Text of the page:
Great Lakes Now Presents

Episode 1018: River Influence

The health of the Great Lakes is inextricably linked to the health of the rivers that feed them. In northern Minnesota, one river faces environmental threats from a proposed mine. In Michigan, a second river is unleashed when aging hydroelectric dams are removed. In Indiana, a third river is protected from invasive Asian carp, which have infested rivers further south.

Explore Episode

River Influence – Episode 1018

The health of the Great Lakes is inextricably linked to the health of the rivers that feed them. In northern Minnesota, one river faces environmental threats from a proposed mine. In Michigan, a second river is unleashed when aging hydroelectric dams are removed. In Indiana, a third river is protected from invasive Asian carp, which have infested rivers further south. 



Have a question about the Great Lakes or life in the region?

Ask Great Lakes Now, and if we can answer it, we might loop it into our coverage so others can learn too.

Submit Your Question

Premiered on DPTV

Tuesday, September 29 at 7:30 PM


Detroit, Michigan

Akron, Ohio

Alliance, Ohio

Alpena, Michigan

Bad Axe, Michigan

Bay County, Michigan

Bowling Green, Ohio

Buffalo, New York

Cadillac, Michigan

Chicago, Illinois

Cleveland, Ohio

East Lansing, Michigan

Erie, Pennsylvania

Flint, Michigan

Grand Rapids, Michigan

Kalamazoo, Michigan

Marquette, Michigan

Milwaukee, Wisconsin

Mount Pleasant Michigan

South Bend, Indiana

Syracuse, New York

Toledo, Ohio

University Center, Michigan

Watertown, New York for Ontario signal

Watertown, New York for U.S. signal

In the Month of September on Great Lakes Now

Click the tabs to read descriptions of each feature in Episode 1018.

Photo courtesy Lakeland PBS

Watch The Feature

Conflicted Over Copper

SEGMENT 1 | Duluth, Minnesota and Chicago, Illinois

Upstream of Duluth along the St. Louis River is the Mesabi Range — one of Minnesota’s legendary iron ranges. The region’s mining once employed thousands of people, but employment in mining has dwindled over the years. 

Now, though, a proposed copper mine called NorthMet promises to revive a shuttered taconite mine and create jobs in a region that needs them. But opponents say the effort also poses threats to the environment.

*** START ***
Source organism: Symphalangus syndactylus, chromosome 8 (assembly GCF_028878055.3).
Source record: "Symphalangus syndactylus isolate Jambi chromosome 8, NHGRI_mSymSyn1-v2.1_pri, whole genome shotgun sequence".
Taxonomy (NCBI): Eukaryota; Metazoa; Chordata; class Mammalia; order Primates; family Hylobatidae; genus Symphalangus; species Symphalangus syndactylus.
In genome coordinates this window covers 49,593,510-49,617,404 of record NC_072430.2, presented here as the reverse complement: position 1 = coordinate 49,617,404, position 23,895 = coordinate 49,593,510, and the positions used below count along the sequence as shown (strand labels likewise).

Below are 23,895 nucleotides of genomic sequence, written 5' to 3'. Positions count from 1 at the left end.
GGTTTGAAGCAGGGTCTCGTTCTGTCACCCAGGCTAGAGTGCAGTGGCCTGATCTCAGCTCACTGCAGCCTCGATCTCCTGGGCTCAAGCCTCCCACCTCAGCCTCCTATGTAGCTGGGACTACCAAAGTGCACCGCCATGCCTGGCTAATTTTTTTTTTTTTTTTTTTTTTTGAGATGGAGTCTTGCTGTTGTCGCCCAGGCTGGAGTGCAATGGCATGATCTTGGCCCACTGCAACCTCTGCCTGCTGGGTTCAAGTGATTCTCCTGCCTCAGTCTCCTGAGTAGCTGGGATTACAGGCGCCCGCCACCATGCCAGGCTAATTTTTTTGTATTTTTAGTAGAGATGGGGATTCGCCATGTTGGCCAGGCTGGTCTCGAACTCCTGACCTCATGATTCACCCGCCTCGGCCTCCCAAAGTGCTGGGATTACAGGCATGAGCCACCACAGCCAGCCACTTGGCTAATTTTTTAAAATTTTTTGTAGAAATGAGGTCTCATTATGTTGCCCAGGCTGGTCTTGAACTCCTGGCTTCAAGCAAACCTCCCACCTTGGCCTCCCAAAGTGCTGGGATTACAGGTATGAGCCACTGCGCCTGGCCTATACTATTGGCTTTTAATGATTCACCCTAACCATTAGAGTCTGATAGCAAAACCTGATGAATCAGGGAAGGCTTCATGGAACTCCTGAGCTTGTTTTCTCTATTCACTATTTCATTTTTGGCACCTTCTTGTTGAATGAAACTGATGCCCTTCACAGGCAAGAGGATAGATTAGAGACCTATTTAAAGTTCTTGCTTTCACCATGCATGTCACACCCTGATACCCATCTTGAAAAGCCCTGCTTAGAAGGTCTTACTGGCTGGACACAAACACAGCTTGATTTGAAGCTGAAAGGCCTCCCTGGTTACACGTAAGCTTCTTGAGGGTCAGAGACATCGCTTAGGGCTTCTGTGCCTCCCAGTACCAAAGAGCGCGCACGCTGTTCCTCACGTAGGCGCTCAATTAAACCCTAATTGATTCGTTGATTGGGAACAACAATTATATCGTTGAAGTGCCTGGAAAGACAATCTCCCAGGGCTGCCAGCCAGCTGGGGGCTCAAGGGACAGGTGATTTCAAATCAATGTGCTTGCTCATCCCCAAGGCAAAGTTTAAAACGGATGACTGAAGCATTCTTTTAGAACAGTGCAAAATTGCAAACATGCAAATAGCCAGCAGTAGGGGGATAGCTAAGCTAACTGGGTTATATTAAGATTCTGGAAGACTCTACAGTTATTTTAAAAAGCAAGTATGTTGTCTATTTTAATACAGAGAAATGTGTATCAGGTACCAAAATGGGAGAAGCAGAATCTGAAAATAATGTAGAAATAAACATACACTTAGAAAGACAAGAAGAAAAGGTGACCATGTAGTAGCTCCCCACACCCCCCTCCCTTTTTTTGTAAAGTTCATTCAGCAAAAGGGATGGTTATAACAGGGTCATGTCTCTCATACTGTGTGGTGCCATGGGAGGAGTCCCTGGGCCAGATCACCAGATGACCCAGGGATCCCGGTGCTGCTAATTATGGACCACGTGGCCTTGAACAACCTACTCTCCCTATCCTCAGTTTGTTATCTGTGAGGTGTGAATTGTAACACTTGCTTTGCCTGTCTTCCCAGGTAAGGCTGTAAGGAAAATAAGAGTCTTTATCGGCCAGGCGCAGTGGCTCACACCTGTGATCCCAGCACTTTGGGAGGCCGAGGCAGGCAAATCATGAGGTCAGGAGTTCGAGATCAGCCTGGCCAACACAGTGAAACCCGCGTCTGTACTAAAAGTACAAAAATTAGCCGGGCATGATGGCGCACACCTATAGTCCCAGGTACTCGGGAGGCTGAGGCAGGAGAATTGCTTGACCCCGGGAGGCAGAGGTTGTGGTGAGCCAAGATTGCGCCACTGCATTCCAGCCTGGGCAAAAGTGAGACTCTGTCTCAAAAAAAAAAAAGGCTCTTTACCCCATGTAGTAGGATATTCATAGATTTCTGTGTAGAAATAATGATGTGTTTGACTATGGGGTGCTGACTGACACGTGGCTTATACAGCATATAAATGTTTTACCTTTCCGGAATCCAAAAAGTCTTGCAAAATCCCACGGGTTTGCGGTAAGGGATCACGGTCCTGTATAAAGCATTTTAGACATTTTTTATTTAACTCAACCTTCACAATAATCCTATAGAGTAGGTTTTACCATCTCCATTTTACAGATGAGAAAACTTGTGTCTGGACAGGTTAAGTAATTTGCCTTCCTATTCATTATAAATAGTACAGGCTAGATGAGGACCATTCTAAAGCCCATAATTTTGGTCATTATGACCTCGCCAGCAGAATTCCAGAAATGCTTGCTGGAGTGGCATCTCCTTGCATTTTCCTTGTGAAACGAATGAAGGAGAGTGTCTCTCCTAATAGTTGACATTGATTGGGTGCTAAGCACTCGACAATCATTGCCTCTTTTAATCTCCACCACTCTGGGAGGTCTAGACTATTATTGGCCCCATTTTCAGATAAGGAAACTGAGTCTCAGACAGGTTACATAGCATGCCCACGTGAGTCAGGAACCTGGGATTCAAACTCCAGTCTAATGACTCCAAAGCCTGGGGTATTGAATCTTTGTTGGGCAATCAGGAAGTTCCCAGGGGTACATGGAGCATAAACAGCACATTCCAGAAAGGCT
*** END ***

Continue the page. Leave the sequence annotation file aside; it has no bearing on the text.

Mine supporters say we need copper and other metals the mine will produce for products we all use every day. But will mine waste pollute the groundwater? 

And is the mine’s tailings pond a disaster waiting to happen? 

Lawsuits have the project on hold, and the issue will soon come before the state’s Supreme Court. If NorthMet moves forward, more new mines could follow.

This report was made possible in part by the Fund for Environmental Journalism of the Society of Environmental Journalists. SEJ credits The Hewlett Foundation, The Wilderness Society, The Pew Charitable Trust, and individual donors for supporting this project.

Here is Lorraine Boissoneault’s Great Lakes Now work in the “Conflicted Over Copper” series:

Twin Cities PBS explored what’s at stake in the Twin Metals project in a documentary. Watch it HERE.

Damming Decisions

SEGMENT 2 | Traverse City, Michigan

Four dams were built along the Boardman River in Northwest Michigan to generate hydroelectric power for Traverse City. 

But by 2004 they were no longer economically viable. A decision was made to remove three of the dams and renovate the last one in downtown Traverse City. 

Now the removal of the dams has changed the nature of the river and allowed native fish to return. 

But as the river is being returned to its natural state, the challenge has been keeping invasive species out. The answer is a state-of-the-art research facility called Fish Pass that will use a collection of technologies to determine which fish can go through.